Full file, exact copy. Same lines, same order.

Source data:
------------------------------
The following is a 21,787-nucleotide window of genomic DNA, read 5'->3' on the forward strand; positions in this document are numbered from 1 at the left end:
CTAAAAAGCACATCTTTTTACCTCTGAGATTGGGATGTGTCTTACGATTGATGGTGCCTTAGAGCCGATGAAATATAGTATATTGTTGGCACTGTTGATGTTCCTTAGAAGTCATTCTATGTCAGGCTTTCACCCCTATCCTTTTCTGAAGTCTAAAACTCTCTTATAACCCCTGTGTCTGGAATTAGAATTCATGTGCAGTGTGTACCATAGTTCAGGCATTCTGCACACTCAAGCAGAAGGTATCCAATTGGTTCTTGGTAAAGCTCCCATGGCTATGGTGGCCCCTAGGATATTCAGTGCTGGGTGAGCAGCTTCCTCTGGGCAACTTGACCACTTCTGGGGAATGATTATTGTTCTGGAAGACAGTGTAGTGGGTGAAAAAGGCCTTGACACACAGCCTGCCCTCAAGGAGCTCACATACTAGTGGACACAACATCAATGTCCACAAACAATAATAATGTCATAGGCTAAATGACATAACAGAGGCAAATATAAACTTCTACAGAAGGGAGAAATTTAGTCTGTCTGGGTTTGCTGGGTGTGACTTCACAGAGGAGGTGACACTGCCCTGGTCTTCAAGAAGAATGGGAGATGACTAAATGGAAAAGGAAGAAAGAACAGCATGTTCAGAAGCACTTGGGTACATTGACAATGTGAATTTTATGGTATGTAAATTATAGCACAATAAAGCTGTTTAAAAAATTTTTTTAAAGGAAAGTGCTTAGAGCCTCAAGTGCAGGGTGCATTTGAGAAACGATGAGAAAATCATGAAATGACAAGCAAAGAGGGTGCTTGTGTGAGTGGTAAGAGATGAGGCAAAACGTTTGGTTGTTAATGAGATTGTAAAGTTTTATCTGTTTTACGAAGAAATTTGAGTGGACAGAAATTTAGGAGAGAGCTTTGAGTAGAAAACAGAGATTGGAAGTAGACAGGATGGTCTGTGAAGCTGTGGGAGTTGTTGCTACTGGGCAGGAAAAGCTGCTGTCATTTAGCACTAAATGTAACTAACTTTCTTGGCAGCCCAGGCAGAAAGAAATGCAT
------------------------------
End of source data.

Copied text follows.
The following is a 21,787-nucleotide window of genomic DNA, read 5'->3' on the forward strand; positions in this document are numbered from 1 at the left end:
CTAAAAAGCACATCTTTTTACCTCTGAGATTGGGATGTGTCTTACGATTGATGGTGCCTTAGAGCCGATGAAATATAGTATATTGTTGGCACTGTTGATGTTCCTTAGAAGTCATTCTATGTCAGGCTTTCACCCCTATCCTTTTCTGAAGTCTAAAACTCTCTTATAACCCCTGTGTCTGGAATTAGAATTCATGTGCAGTGTGTACCATAGTTCAGGCATTCTGCACACTCAAGCAGAAGGTATCCAATTGGTTCTTGGTAAAGCTCCCATGGCTATGGTGGCCCCTAGGATATTCAGTGCTGGGTGAGCAGCTTCCTCTGGGCAACTTGACCACTTCTGGGGAATGATTATTGTTCTGGAAGACAGTGTAGTGGGTGAAAAAGGCCTTGACACACAGCCTGCCCTCAAGGAGCTCACATACTAGTGGACACAACATCAATGTCCACAAACAATAATAATGTCATAGGCTAAATGACATAACAGAGGCAAATATAAACTTCTACAGAAGGGAGAAATTTAGTCTGTCTGGGTTTGCTGGGTGTGACTTCACAGAGGAGGTGACACTGCCCTGGTCTTCAAGAAGAATGGGAGATGACTAAATGGAAAAGGAAGAAAGAACAGCATGTTCAGAAGCACTTGGGTACATTGACAATGTGAATTTTATGGTATGTAAATTATAGCACAATAAAGCTGTTTAAAAAATTTTTTTAAAGGAAAGTGCTTAGAGCCTCAAGTGCAGGGTGCATTTGAGAAACGATGAGAAAATCATGAAATGACAAGCAAAGAGGGTGCTTGTGTGAGTGGTAAGAGATGAGGCAAAACGTTTGGTTGTTAATGAGATTGTAAAGTTTTATCTGTTTTACGAAGAAATTTGAGTGGACAGAAATTTAGGAGAGAGCTTTGAGTAGAAAACAGAGATTGGAAGTAGACAGGATGGTCTGTGAAGCTGTGGGAGTTGTTGCTACTGGGCAGGAAAAGCTGCTGTCATTTAGCACTAAATGTAACTAACTTTCTTGGCAGCCCAGGCAGAAAGAAATGCAT